The south part of the Long Bridge project will create a two-track passenger rail bridge over the Potomac River, and an adjacent bicycle-pedestrian bridge that connects trails and parks in Arlington to those in Washington D.C. VPRA will consider requests for proposals in February 2024.

The entire Long Bridge project is projected to cost $2.3 billion.

Flatiron and Herzog Contracting Corp. will work on the Franconia-Springfield bypass, the VPRA announced Wednesday. Herzog worked on the Brightline expansion of rail service in Orlando.

Bypass work will create a dedicated passenger rail bridge under one mile long, south of the Franconia-Springfield Metro station. The area is one of the most congested points in Virginia, according to the VPRA. A $100 million grant was awarded for this project in September. It is slated to cost approximately $405 million. Full construction will start in March 2024 and last two years.

There are multiple phases of the work VPRA will do along the I-95 corridor, with varied completion dates. The first two phases will add a combined 37 miles of additional track. Eventually, passengers will gain access to additional Amtrak round trips along I-95, and additional round trips and weekend service on the Virginia Railway Express Fredericksburg Line.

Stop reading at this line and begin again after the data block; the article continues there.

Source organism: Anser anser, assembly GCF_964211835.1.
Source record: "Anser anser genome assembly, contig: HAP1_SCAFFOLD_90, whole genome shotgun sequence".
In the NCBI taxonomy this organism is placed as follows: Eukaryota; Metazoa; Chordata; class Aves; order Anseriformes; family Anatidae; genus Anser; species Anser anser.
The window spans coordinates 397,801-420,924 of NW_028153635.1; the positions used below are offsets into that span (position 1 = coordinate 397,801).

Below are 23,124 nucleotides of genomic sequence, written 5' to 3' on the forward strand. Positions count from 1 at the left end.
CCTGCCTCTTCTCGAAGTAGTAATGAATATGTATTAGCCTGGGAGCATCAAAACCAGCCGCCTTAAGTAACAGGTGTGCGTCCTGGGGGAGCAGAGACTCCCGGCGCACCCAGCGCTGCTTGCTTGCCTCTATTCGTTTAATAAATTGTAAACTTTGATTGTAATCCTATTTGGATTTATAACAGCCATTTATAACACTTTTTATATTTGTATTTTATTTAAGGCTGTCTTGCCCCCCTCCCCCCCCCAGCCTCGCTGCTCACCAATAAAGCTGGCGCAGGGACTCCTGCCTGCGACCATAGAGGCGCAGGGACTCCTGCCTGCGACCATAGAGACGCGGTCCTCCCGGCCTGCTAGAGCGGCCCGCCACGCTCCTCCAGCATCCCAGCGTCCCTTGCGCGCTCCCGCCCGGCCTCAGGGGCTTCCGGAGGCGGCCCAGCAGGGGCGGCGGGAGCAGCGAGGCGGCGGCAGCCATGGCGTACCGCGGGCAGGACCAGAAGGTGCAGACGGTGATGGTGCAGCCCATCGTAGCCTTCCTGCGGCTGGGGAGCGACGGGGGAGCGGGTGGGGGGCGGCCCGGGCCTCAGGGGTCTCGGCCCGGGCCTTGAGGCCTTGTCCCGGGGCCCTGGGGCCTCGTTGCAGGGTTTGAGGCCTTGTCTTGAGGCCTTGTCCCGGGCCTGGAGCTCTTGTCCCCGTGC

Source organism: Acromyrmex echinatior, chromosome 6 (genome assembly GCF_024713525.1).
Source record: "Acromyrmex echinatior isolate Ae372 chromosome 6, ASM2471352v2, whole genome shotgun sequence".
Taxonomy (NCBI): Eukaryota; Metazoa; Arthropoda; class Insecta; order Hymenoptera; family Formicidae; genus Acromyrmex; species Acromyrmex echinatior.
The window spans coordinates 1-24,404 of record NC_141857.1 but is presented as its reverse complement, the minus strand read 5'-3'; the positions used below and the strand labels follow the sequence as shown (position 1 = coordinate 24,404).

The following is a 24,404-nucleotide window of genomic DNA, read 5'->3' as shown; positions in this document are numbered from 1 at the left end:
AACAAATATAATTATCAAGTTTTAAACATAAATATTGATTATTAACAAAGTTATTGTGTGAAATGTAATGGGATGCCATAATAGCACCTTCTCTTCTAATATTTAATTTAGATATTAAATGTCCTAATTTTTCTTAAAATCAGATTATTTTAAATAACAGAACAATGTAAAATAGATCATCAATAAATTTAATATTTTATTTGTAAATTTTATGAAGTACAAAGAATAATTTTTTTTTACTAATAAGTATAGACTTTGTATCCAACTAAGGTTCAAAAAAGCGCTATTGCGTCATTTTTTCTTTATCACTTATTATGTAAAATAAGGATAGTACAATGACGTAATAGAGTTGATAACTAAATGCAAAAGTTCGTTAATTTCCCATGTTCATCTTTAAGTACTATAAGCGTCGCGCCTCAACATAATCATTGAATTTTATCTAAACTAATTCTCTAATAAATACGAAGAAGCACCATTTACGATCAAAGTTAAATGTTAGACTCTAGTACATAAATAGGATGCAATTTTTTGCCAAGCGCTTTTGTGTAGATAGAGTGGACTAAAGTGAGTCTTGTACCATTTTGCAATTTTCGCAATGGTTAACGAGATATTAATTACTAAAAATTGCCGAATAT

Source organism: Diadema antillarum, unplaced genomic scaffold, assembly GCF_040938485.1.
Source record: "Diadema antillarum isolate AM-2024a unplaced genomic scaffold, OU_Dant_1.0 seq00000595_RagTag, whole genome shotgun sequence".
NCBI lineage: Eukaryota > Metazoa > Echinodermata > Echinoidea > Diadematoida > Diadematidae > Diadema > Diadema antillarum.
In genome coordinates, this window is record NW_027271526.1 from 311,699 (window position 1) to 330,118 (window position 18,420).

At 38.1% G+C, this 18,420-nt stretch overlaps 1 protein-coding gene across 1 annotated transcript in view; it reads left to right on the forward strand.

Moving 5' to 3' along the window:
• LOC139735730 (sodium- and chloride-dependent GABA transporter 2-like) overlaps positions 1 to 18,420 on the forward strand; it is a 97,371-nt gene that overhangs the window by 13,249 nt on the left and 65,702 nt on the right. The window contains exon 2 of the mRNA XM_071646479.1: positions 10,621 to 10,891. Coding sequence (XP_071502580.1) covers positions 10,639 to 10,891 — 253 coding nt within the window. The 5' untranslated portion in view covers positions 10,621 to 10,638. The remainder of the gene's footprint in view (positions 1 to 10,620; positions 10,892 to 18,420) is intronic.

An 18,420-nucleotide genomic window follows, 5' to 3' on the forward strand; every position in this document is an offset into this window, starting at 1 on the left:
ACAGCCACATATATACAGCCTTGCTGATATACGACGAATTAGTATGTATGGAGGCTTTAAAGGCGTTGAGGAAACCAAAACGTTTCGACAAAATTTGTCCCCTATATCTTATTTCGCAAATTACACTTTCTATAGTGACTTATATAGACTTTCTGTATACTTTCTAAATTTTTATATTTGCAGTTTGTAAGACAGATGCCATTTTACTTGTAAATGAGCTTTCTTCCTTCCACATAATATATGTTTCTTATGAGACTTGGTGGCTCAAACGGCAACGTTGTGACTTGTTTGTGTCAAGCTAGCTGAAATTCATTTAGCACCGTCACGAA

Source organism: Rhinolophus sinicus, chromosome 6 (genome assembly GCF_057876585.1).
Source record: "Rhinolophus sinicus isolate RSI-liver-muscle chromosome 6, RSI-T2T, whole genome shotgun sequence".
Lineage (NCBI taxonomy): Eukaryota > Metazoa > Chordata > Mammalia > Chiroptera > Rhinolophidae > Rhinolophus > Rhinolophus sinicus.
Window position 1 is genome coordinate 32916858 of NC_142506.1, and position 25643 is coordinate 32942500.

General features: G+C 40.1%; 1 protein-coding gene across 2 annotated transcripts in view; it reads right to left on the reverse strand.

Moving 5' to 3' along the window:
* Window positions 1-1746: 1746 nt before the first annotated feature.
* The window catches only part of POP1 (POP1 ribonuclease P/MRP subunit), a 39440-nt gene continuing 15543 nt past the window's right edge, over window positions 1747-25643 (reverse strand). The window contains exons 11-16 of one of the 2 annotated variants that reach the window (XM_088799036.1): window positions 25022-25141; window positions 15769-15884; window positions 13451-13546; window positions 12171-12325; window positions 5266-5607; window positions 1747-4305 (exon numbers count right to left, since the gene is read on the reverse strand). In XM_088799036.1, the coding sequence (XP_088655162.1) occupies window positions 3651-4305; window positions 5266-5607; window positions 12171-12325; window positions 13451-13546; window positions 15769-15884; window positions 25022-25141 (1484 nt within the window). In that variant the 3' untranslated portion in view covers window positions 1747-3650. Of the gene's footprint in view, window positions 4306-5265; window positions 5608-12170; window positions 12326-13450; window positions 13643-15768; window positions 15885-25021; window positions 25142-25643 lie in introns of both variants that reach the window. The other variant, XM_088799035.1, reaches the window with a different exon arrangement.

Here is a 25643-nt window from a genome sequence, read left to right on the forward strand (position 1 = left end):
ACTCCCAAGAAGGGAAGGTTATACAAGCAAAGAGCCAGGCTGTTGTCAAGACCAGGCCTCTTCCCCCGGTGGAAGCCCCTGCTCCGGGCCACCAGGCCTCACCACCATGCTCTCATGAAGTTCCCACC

Other capital projects include increased service to Newport News and Norfolk, expansion of rail service to the New River Valley for the first time since 1979, and improved service between Richmond and Raleigh, North Carolina.

North Carolina on Tuesday announced a $1 billion U.S. Department of Transportation grant toward the Richmond to Raleigh project. That southern route will create a faster, more direct route between the cities.

In a broader sense, the Long Bridge connects Washington D.C. to the entirety of the Southeastern U.S. All northbound passenger trains from this region terminate in Washington, D.C.  “We’re strong partners with other states like North Carolina,” Stadtler said. “They know that all of the infrastructure that they’re investing in is useless unless we deliver the Long Bridge because that really opens the capacity for everybody.”

Driving train ridership

VPRA-led work appears to have increased interest in passenger rail. A record 1.26 million people rode Amtrak or Virginia Railway Express in the last fiscal year. The all-time monthly ridership record of 119,280 passengers was set in August 2022.

Erika Olivo-Espinoza is a college student who regularly takes the train between her Northern Virginia home and school in Richmond. Amtrak has pretty good diversity among its Virginia ridership, she said.

“I’ve seen a lot of students use Amtrak to go home as well,” Olivo-Espinoza said. “I’ve also seen a lot of older people who can’t drive, and also some families.”

Olivo-Espinoza prefers Amtrak to other methods of transportation, like the bus, due to its speed, frequency and amenities. “I took the train because I didn’t have a car, it was just the most convenient thing for me, and it’s not a long ride and they do have Wi-Fi,” Olivo-Espinoza said. “They have good services.”

The freight problem

Countries overseas have, for the most part, dedicated railways for passenger travel, according to Stadtler.